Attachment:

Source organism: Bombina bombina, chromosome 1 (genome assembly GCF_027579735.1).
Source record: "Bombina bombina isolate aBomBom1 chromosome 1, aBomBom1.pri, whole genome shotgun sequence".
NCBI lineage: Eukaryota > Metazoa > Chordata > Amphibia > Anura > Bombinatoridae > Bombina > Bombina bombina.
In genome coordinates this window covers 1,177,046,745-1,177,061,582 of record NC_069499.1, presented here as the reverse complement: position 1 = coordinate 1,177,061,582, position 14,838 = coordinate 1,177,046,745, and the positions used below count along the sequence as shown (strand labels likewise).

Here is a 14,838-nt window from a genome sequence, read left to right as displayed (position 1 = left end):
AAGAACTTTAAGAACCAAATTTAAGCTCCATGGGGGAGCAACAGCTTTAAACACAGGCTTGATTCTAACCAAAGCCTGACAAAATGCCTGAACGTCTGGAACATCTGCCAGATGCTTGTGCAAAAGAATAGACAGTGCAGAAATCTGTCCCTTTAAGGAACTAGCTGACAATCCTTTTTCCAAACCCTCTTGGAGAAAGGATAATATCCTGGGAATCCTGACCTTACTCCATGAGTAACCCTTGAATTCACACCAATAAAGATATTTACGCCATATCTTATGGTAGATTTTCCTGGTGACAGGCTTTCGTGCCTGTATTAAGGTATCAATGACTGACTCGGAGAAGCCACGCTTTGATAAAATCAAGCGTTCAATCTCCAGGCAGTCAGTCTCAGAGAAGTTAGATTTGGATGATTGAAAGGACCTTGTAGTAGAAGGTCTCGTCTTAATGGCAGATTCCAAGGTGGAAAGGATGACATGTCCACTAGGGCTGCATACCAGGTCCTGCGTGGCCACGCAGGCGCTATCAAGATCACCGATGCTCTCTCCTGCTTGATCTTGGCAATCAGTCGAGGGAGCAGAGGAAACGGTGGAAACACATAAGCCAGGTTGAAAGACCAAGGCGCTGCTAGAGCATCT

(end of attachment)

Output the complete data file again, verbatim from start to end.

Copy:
Source organism: Bombina bombina, chromosome 1 (genome assembly GCF_027579735.1).
Source record: "Bombina bombina isolate aBomBom1 chromosome 1, aBomBom1.pri, whole genome shotgun sequence".
NCBI lineage: Eukaryota > Metazoa > Chordata > Amphibia > Anura > Bombinatoridae > Bombina > Bombina bombina.
In genome coordinates this window covers 1,177,046,745-1,177,061,582 of record NC_069499.1, presented here as the reverse complement: position 1 = coordinate 1,177,061,582, position 14,838 = coordinate 1,177,046,745, and the positions used below count along the sequence as shown (strand labels likewise).

Here is a 14,838-nt window from a genome sequence, read left to right as displayed (position 1 = left end):
AAGAACTTTAAGAACCAAATTTAAGCTCCATGGGGGAGCAACAGCTTTAAACACAGGCTTGATTCTAACCAAAGCCTGACAAAATGCCTGAACGTCTGGAACATCTGCCAGATGCTTGTGCAAAAGAATAGACAGTGCAGAAATCTGTCCCTTTAAGGAACTAGCTGACAATCCTTTTTCCAAACCCTCTTGGAGAAAGGATAATATCCTGGGAATCCTGACCTTACTCCATGAGTAACCCTTGAATTCACACCAATAAAGATATTTACGCCATATCTTATGGTAGATTTTCCTGGTGACAGGCTTTCGTGCCTGTATTAAGGTATCAATGACTGACTCGGAGAAGCCACGCTTTGATAAAATCAAGCGTTCAATCTCCAGGCAGTCAGTCTCAGAGAAGTTAGATTTGGATGATTGAAAGGACCTTGTAGTAGAAGGTCTCGTCTTAATGGCAGATTCCAAGGTGGAAAGGATGACATGTCCACTAGGGCTGCATACCAGGTCCTGCGTGGCCACGCAGGCGCTATCAAGATCACCGATGCTCTCTCCTGCTTGATCTTGGCAATCAGTCGAGGGAGCAGAGGAAACGGTGGAAACACATAAGCCAGGTTGAAAGACCAAGGCGCTGCTAGAGCATCT